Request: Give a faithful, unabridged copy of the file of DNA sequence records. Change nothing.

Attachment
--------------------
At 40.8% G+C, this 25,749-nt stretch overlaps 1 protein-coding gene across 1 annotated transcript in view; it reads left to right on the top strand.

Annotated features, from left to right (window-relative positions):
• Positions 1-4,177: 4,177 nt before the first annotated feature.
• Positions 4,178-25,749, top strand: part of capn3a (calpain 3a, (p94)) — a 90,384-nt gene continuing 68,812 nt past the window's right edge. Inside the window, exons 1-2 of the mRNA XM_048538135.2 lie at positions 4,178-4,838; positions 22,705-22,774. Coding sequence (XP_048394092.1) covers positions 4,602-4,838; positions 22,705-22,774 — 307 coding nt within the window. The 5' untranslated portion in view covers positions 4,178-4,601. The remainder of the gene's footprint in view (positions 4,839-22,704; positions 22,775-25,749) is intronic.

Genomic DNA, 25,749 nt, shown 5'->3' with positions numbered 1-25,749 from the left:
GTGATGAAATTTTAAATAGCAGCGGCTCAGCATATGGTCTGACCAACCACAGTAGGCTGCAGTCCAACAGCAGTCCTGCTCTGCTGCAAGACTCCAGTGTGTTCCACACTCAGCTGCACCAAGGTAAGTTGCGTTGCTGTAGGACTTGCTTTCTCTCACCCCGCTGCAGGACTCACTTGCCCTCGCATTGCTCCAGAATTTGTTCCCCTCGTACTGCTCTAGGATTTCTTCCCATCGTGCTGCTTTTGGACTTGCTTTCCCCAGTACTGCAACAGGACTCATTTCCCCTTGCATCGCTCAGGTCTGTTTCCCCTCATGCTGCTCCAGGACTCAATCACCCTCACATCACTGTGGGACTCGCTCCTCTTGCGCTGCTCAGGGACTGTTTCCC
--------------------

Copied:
At 40.8% G+C, this 25,749-nt stretch overlaps 1 protein-coding gene across 1 annotated transcript in view; it reads left to right on the top strand.

Annotated features, from left to right (window-relative positions):
• Positions 1-4,177: 4,177 nt before the first annotated feature.
• Positions 4,178-25,749, top strand: part of capn3a (calpain 3a, (p94)) — a 90,384-nt gene continuing 68,812 nt past the window's right edge. Inside the window, exons 1-2 of the mRNA XM_048538135.2 lie at positions 4,178-4,838; positions 22,705-22,774. Coding sequence (XP_048394092.1) covers positions 4,602-4,838; positions 22,705-22,774 — 307 coding nt within the window. The 5' untranslated portion in view covers positions 4,178-4,601. The remainder of the gene's footprint in view (positions 4,839-22,704; positions 22,775-25,749) is intronic.

Genomic DNA, 25,749 nt, shown 5'->3' with positions numbered 1-25,749 from the left:
GTGATGAAATTTTAAATAGCAGCGGCTCAGCATATGGTCTGACCAACCACAGTAGGCTGCAGTCCAACAGCAGTCCTGCTCTGCTGCAAGACTCCAGTGTGTTCCACACTCAGCTGCACCAAGGTAAGTTGCGTTGCTGTAGGACTTGCTTTCTCTCACCCCGCTGCAGGACTCACTTGCCCTCGCATTGCTCCAGAATTTGTTCCCCTCGTACTGCTCTAGGATTTCTTCCCATCGTGCTGCTTTTGGACTTGCTTTCCCCAGTACTGCAACAGGACTCATTTCCCCTTGCATCGCTCAGGTCTGTTTCCCCTCATGCTGCTCCAGGACTCAATCACCCTCACATCACTGTGGGACTCGCTCCTCTTGCGCTGCTCAGGGACTGTTTCCC